Here we can see that
vpr failed, which caused subsequent QoR failures (
[Fail]), and resulted in 10 total errors.
To see the log files we need to find the run directory.
We can see from the output that the specific test which failed was
All the regression tests take place under
vtr_flow/tasks, so the test directory is
Lets move to that directory:
#From the VTR root directory $ cd vtr_flow/tasks/regression_tests/vtr_reg_basic/basic_no_timing $ ls config run002 run004 run001 run003 run005
There we see there is a
config directory (which defines the test), and a set of run-directories.
Each time a test is run it creates a new
runXXX directory (where
XXX is an incrementing number).
From the above we can tell that our last run was
From the output of
run_reg_test.pl we know that one of the failing architecture/circuit combinations was
Each architecture/circuit combination is run in its own sub-folder.
Lets move to that directory:
$ cd run005/k4_N10_memSize16384_memData64/ch_intrinsics $ ls abc.out k4_N10_memSize16384_memData64.xml qor_results.txt ch_intrinsics.net odin.out thread_1.out ch_intrinsics.place output.log vpr.out ch_intrinsics.pre-vpr.blif output.txt vpr_stdout.log ch_intrinsics.route parse_results.txt
Here we can see the individual log files produced by each tool (e.g.
vpr.out), which we can use to guide our debugging.
We could also manually re-run the tools (e.g. with a debugger) using files in this directory.
Any time you add a feature to VTR you must add a test which exercies the feature. This ensures that regression tests will detect if the feature breaks in the future.
Consider which regression test suite your test should be added to (see Running Tests descriptions).
Typically, test which exercise new features should be added to
These tests should use small benchmarks to ensure they:
- run quickly (so they get run often!), and
- are easier to debug. If your test will take more than ~2 mintues it should probably go in a longer running regression test (but see first if you can create a smaller testcase first).
Adding a test to vtr_reg_strong¶
This describes adding a test to
vtr_reg_strong, but the process is similar for the other regression tests.
Create a configuration file
First move to the vtr_reg_strong directory:
#From the VTR root directory $ cd vtr_flow/tasks/regression_tests/vtr_reg_strong $ ls qor_geomean.txt strong_flyover_wires strong_pack_and_place strong_analysis_only strong_fpu_hard_block_arch strong_power strong_bounding_box strong_fracturable_luts strong_route_only strong_breadth_first strong_func_formal_flow strong_scale_delay_budgets strong_constant_outputs strong_func_formal_vpr strong_sweep_constant_outputs strong_custom_grid strong_global_routing strong_timing strong_custom_pin_locs strong_manual_annealing strong_titan strong_custom_switch_block strong_mcnc strong_valgrind strong_echo_files strong_minimax_budgets strong_verify_rr_graph strong_fc_abs strong_multiclock task_list.txt strong_fix_pins_pad_file strong_no_timing task_summary strong_fix_pins_random strong_pack
Each folder (prefixed with
strong_in this case) defines a task (sub-test).
Let’s make a new task named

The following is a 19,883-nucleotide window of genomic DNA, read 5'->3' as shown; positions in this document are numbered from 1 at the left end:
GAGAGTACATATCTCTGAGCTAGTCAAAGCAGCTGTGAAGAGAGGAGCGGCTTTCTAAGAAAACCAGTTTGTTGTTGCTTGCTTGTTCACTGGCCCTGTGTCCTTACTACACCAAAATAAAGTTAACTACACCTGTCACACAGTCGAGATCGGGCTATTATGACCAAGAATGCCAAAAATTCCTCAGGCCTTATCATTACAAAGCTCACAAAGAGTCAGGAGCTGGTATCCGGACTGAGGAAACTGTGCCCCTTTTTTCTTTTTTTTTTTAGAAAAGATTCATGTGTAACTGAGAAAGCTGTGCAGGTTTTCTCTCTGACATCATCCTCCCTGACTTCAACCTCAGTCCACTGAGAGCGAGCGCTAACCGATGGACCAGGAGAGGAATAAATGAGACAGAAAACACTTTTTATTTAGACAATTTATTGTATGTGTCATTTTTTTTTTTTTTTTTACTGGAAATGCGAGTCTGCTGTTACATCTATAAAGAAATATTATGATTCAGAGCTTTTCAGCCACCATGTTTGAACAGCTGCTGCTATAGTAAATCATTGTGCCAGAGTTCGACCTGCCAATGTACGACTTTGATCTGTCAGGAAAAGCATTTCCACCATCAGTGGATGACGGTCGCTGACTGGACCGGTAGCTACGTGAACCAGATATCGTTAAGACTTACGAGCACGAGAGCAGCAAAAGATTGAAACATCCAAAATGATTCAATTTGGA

strong_mytest. An easy way is to copy an existing configuration file such as
$ mkdir -p strong_mytest/config $ cp strong_timing/config/config.txt strong_mytest/config/.
You can now edit
strong_mytest/config/config.txtto customize your test.
Generate golden reference results
Now we need to test our new test and generate ‘golden’ reference results. These will be used to compare future runs of our test to detect any changes in behaviour (e.g. bugs).
From the VTR root, we move to the
vtr_flow/tasksdirectory, and then run our new test:
#From the VTR root $ cd vtr_flow/tasks $ ../scripts/run_vtr_task.pl regression_tests/vtr_reg_strong/strong_mytest regression_tests/vtr_reg_strong/strong_mytest ----------------------------------------- Current time: Jan-25 06:51 PM. Expected runtime of next benchmark: Unknown k6_frac_N10_mem32K_40nm/ch_intrinsics...OK
Next we can generate the golden reference results using
$ ../scripts/parse_vtr_task.pl regression_tests/vtr_reg_strong/strong_mytest -create_golden
And check that everything matches with
$ ../scripts/parse_vtr_task.pl regression_tests/vtr_reg_strong/strong_mytest -check_golden regression_tests/vtr_reg_strong/strong_mytest...[Pass]
Add it to the task list
We now need to add our new
strong_mytesttask to the task list, so it is run whenever
vtr_reg_strongis run. We do this by adding the line
regression_tests/vtr_reg_strong/strong_mytestto the end of
#From the VTR root directory $ vim vtr_flow/tasks/regression_tests/vtr_reg_strong/task_list.txt # Add a new line 'regression_tests/vtr_reg_strong/strong_mytest' to the end of the file
Now, when we run
#From the VTR root directory $ ./run_reg_test.pl vtr_reg_strong #Output trimmed... regression_tests/vtr_reg_strong/strong_mytest ----------------------------------------- #Output trimmed...
we see our test is run.
Commit the new test
Finally you need to commit your test:
#Add the config.txt and golden_results.txt for the test $ git add vtr_flow/tasks/regression_tests/vtr_reg_strong/strong_mytest/ #Add the change to the task_list.txt $ git add vtr_flow/tasks/regression_tests/vtr_reg_strong/task_list.txt #Commit the changes, when pushed the test will automatically be picked up by BuildBot $ git commit
VTR has support for several additional tools/features to aid debugging.